Judge Pries Open Lid on Cohen Search Warrants

Michael Cohen arrives on Capitol Hill in Washington on Sept. 19, 2017. (AP Photo/Pablo Martinez Monsivais, File)

MANHATTAN (CN) — Siding with major news outlets, a federal judge ordered prosecutors on Thursday to release redacted copies of the search warrants justifying the raids on President Donald Trump’s prison-bound former attorney Michael Cohen.

“These applications implicate the familiar tension between public access to judicial records and the integrity of law enforcement investigations —interests arguably magnified by the intense scrutiny of Cohen’s criminal case by the media, the general public, and even the president of the United States,” U.S. District Judge William Pauley III wrote this morning.

The New York Times initiated the open-records request in October, months before Judge Pauley sentenced Cohen to three years in prison for what he called a “veritable smorgasbord of fraudulent conduct.”

“Simply put, the public interest in knowing the underlying bases for the investigation could not be higher,” Times attorney David McCraw wrote at the time.

The Associated Press, New York Daily News, New York Post, Dow Jones, Newsday, ABC, CBS and CNN later joined the proceedings, sparking the government to warn that production of the warrants could compromise an ongoing grand jury investigation.

“From the standpoint of protecting judicial efficiency and law enforcement interests, it makes far more sense to permit the government to conclude its ongoing investigation before proposing redactions,” Deputy U.S. Attorney Robert Khuzami wrote last year.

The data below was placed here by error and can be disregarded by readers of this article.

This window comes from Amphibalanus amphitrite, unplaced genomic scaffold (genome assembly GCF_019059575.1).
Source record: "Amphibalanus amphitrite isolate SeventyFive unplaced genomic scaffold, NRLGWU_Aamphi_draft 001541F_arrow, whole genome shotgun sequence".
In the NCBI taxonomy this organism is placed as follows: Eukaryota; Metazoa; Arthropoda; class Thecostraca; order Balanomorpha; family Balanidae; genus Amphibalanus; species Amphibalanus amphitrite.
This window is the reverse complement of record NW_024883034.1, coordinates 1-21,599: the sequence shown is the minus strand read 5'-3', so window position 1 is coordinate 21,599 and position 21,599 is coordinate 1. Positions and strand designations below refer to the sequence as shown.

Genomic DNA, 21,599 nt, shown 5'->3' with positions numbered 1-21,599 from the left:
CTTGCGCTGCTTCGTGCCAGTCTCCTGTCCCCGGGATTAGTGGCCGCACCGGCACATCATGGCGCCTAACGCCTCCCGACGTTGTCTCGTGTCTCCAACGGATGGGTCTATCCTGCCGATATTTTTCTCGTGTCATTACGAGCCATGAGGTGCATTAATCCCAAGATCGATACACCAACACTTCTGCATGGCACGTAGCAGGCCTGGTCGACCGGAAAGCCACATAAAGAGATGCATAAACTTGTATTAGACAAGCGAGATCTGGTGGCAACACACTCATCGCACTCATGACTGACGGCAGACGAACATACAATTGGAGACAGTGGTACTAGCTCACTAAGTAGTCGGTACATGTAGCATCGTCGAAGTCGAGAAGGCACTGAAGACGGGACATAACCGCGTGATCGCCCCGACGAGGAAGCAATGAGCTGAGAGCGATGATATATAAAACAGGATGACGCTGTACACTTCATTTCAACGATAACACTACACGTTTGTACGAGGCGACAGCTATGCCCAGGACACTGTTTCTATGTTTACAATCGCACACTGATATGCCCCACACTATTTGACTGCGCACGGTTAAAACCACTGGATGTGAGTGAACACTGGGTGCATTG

But on Friday, Judge Pauley ruled that partial disclosure of the warrants “strikes an appropriate balance” between the right to public access and law enforcement interests.

“In particular, the government represents that aspects of its investigation remain ongoing, including those pertaining to or arising from Cohen’s campaign finance crimes,” Pauley wrote. “Indeed, the search warrant applications and affidavits catalogue an assortment of uncharged individuals and detail their involvement in communications and transactions connected to the campaign finance charges to which Cohen pled guilty.”

Pauley declined for now to unseal portions of the warrant related to Cohen’s campaign-finance crimes.

“At this stage, wholesale disclosure of the materials would reveal the scope and direction of the government’s ongoing investigation,” Pauley wrote, adding in a footnote that this interest would diminish after the probe ends.

“It would also unveil subjects of the investigation and the potential conduct under scrutiny, the full volume and nature of the evidence gathered thus far, and the sources of information provided to the government,” the 30-page opinion continues. “As courts have regularly observed in the context of ongoing investigations, the disclosure of such information may enable uncharged individuals to coordinate or tailor their testimony and interactions with the government.”

In a footnote, Pauley suggested that the ongoing investigations implicate multiple people, “some” of whom the government has identified to him privately.

“And if the past is any prologue,” Pauley wrote, “unmasking those who are cooperating with the government’s investigation or who have otherwise provided information to the government could deter further cooperation with the investigation by ‘subject[ing] those individuals to witness tampering, harassment, or retaliation.’”

Cohen cited “ongoing threats” from Trump and his attorney Rudy Giuliani for having canceled his public testimony before the House Oversight Committee, which was originally slated to occur today.

Rep. Adam Schiff announced that Cohen will testify before the House Intelligence Committee on Feb. 28, following a subpoena.

That same day is the deadline for prosecutors to provide their proposed warrant redactions.

Amid speculation that Special Counsel Robert Mueller will soon conclude his investigation of Russian interference in the 2016 U.S. presidential election, Pauley ordered the government to submit a sealed status report identifying any people or entities on May 15.

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